Crazy and not-so-crazy theories about l’affaire Yunus

Posted in people, politics by jrahman on March 6, 2011

It’s hard to get away from the Yunus Affair.  The Awami League’s actions have angered a lot of its long term allies — see UV.  And the way this has been executed could well have implications for the economy — I plan to write on these more formally. And I’ll do at least one more post on the political consequences of this (I know I’ve been promising a lot of posts — what can I say, talk is cheap). This post covers possible explanations behind the government’s actions that is making the Prime Minister and her government look petty and vindictive.

Over the fold is a bunch of theories that I’ve heard floating around.  I am yet to form a view on which is the most sensible.  And I do not subscribe to many of the views presented.

1. Only one sun in the sky.

Sometimes the simplest explanation is the right the one.  Here we have two simple stories.  This one is the less flattering to the Awami League.

In the simpler version of the story, it is really about the pettiness of the Prime Minister — she can’t accept the fact that she is not the darling of the west, that she didn’t win a Nobel Prize for CHT Accord etc.  We know how she craves foreign degrees (we got there years before Saif Qaddafi).  Maybe this is all one crazy ego trip.

A more nuanced version of the story is about the Awami League’s sole surviving ideology — Mujibism, which no longer means whatever it was supposed to mean in 1972, but is a personality cult around Mujib.  For example, the argument goes, when the Parliament finally amends the constitution, it seems that the major innovation will be a clause about the Prime Minister’s father.  Perhaps the powers-that-be believe Yunus should be erased from history as he is one name that rivals that of Mujib to the world’s eyes.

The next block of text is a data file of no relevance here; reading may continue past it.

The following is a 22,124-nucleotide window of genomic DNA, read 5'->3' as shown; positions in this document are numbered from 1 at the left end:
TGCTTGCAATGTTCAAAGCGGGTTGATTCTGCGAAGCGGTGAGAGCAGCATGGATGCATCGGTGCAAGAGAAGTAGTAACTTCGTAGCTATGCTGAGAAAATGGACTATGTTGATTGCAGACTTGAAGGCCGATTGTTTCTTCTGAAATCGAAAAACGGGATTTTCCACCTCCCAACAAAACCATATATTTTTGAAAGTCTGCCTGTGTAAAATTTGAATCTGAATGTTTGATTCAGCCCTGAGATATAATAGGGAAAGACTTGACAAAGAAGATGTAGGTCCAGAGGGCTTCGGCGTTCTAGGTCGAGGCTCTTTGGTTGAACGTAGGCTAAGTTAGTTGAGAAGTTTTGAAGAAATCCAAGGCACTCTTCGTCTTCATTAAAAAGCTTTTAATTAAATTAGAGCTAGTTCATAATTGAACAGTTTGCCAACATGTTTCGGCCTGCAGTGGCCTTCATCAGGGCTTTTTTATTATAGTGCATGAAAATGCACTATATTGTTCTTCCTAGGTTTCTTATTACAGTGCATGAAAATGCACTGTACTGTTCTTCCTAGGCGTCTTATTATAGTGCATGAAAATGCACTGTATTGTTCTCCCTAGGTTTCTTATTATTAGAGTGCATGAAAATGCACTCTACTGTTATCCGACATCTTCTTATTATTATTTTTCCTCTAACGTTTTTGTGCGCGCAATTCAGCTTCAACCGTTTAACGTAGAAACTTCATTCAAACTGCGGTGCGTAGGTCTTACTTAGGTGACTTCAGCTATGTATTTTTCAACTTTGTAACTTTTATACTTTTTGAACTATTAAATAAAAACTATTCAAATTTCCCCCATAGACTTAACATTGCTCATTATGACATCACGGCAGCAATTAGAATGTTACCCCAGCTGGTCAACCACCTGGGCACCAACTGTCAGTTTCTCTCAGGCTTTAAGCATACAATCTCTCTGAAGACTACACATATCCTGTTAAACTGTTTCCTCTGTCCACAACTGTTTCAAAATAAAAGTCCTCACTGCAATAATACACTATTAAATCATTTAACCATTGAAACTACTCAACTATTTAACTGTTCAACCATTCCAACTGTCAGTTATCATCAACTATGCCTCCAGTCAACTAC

After all, there can be only one sun in the sky.

2. Look to the left.

A completely different theory points to the left that holds a solid grip on the government.  Matia Chowdhury, the agriculture minister and a former leftist firebrand, has been called the de facto prime minister by the cognoscenti.  Ministers like Nurul Islam Nahid or Yafes Osman have a sway over various policy initiatives that is not matched by veteran Awami Leaguers like, say, Raziuddin Razu.

And it’s no secret that the left hates Yunus (and Abed and the NGOs in general).  They believe that the NGOs are agents of imperialist capitalism.  So perhaps this is really about saving Bangladesh from the usurious, blood-sucking agents of the west?

3. Anything they can do, we can do better (or so we think).

A related story from the 2nd one above is that a substantial part of the government — the same left faction, but also a few ex bureaucrats — believe they can do a better job of service delivery than Grameen or BRAC or other NGOs.  And a variation of this story has it that if the government can actually use the infrastructure built by the NGOs by nationalising them, then they will reap electoral benefits from being a ‘pro-poor’ government.